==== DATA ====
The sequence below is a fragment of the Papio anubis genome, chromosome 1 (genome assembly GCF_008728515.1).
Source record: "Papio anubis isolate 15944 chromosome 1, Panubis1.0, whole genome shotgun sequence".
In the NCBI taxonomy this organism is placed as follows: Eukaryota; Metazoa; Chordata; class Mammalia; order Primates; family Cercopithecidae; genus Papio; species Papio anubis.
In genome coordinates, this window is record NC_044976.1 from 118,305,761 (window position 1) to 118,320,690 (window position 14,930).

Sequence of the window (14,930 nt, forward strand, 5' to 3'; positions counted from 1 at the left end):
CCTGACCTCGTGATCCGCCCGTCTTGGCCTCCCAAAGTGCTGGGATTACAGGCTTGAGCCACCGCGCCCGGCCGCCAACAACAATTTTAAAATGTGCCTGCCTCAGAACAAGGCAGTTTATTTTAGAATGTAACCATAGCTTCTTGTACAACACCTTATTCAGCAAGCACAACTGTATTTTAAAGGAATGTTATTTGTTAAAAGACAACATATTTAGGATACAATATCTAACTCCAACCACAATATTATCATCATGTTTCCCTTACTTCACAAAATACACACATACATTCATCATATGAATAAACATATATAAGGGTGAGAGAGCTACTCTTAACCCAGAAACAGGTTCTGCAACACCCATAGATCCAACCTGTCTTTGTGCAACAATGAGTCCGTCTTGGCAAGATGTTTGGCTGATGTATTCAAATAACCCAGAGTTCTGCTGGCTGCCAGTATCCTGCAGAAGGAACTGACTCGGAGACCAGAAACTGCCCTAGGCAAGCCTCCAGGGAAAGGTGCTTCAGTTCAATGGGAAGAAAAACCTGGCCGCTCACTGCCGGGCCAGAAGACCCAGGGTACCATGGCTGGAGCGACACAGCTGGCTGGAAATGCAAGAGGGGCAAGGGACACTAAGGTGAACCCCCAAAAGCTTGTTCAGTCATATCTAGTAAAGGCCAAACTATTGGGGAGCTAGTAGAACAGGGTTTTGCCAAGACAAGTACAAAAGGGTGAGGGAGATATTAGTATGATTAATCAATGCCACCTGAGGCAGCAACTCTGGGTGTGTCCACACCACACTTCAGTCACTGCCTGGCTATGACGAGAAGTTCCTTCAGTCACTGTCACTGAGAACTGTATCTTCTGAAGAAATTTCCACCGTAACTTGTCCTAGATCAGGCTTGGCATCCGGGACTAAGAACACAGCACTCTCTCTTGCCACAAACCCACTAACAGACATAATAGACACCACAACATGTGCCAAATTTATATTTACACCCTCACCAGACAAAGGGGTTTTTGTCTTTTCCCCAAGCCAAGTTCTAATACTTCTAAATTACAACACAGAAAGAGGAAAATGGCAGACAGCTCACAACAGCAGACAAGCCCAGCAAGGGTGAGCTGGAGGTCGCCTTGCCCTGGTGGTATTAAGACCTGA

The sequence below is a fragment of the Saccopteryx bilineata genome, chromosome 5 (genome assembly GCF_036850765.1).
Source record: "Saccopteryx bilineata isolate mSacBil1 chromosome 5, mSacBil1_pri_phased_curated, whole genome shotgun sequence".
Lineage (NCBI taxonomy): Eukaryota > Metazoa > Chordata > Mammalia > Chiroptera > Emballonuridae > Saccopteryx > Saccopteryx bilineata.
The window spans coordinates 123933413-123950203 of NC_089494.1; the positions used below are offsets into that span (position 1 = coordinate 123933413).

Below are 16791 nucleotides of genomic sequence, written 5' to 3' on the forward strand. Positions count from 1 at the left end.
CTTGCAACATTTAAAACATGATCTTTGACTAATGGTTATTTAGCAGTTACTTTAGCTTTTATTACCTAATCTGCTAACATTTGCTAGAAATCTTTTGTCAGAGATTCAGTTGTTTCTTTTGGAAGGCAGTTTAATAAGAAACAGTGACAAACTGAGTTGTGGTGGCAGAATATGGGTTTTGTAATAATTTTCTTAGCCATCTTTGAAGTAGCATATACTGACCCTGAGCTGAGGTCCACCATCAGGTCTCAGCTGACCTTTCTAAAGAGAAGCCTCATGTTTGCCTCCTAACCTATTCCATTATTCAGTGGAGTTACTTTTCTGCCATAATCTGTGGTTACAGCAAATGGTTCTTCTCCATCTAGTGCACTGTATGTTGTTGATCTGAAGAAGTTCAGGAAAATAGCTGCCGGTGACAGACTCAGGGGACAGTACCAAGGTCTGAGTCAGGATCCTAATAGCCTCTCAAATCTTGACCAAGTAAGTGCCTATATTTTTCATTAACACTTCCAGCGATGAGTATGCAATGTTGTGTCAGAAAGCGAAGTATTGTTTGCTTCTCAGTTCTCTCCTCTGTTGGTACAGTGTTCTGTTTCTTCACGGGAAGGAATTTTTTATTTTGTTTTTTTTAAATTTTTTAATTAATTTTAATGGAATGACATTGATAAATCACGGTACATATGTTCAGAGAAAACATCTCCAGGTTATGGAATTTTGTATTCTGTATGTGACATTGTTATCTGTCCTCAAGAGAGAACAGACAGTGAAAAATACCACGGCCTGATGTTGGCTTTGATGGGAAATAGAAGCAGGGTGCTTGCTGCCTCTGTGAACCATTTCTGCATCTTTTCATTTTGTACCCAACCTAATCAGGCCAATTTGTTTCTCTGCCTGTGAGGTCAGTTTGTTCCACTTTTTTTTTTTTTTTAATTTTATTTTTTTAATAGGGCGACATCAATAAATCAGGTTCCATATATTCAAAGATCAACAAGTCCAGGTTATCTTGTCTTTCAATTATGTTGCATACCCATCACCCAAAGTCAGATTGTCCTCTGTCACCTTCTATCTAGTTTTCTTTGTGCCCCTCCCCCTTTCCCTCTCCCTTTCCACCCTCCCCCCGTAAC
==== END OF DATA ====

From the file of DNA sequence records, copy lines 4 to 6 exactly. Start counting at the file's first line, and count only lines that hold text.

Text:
In genome coordinates, this window is record NC_044976.1 from 118,305,761 (window position 1) to 118,320,690 (window position 14,930).

Sequence of the window (14,930 nt, forward strand, 5' to 3'; positions counted from 1 at the left end):
CCTGACCTCGTGATCCGCCCGTCTTGGCCTCCCAAAGTGCTGGGATTACAGGCTTGAGCCACCGCGCCCGGCCGCCAACAACAATTTTAAAATGTGCCTGCCTCAGAACAAGGCAGTTTATTTTAGAATGTAACCATAGCTTCTTGTACAACACCTTATTCAGCAAGCACAACTGTATTTTAAAGGAATGTTATTTGTTAAAAGACAACATATTTAGGATACAATATCTAACTCCAACCACAATATTATCATCATGTTTCCCTTACTTCACAAAATACACACATACATTCATCATATGAATAAACATATATAAGGGTGAGAGAGCTACTCTTAACCCAGAAACAGGTTCTGCAACACCCATAGATCCAACCTGTCTTTGTGCAACAATGAGTCCGTCTTGGCAAGATGTTTGGCTGATGTATTCAAATAACCCAGAGTTCTGCTGGCTGCCAGTATCCTGCAGAAGGAACTGACTCGGAGACCAGAAACTGCCCTAGGCAAGCCTCCAGGGAAAGGTGCTTCAGTTCAATGGGAAGAAAAACCTGGCCGCTCACTGCCGGGCCAGAAGACCCAGGGTACCATGGCTGGAGCGACACAGCTGGCTGGAAATGCAAGAGGGGCAAGGGACACTAAGGTGAACCCCCAAAAGCTTGTTCAGTCATATCTAGTAAAGGCCAAACTATTGGGGAGCTAGTAGAACAGGGTTTTGCCAAGACAAGTACAAAAGGGTGAGGGAGATATTAGTATGATTAATCAATGCCACCTGAGGCAGCAACTCTGGGTGTGTCCACACCACACTTCAGTCACTGCCTGGCTATGACGAGAAGTTCCTTCAGTCACTGTCACTGAGAACTGTATCTTCTGAAGAAATTTCCACCGTAACTTGTCCTAGATCAGGCTTGGCATCCGGGACTAAGAACACAGCACTCTCTCTTGCCACAAACCCACTAACAGACATAATAGACACCACAACATGTGCCAAATTTATATTTACACCCTCACCAGACAAAGGGGTTTTTGTCTTTTCCCCAAGCCAAGTTCTAATACTTCTAAATTACAACACAGAAAGAGGAAAATGGCAGACAGCTCACAACAGCAGACAAGCCCAGCAAGGGTGAGCTGGAGGTCGCCTTGCCCTGGTGGTATTAAGACCTGA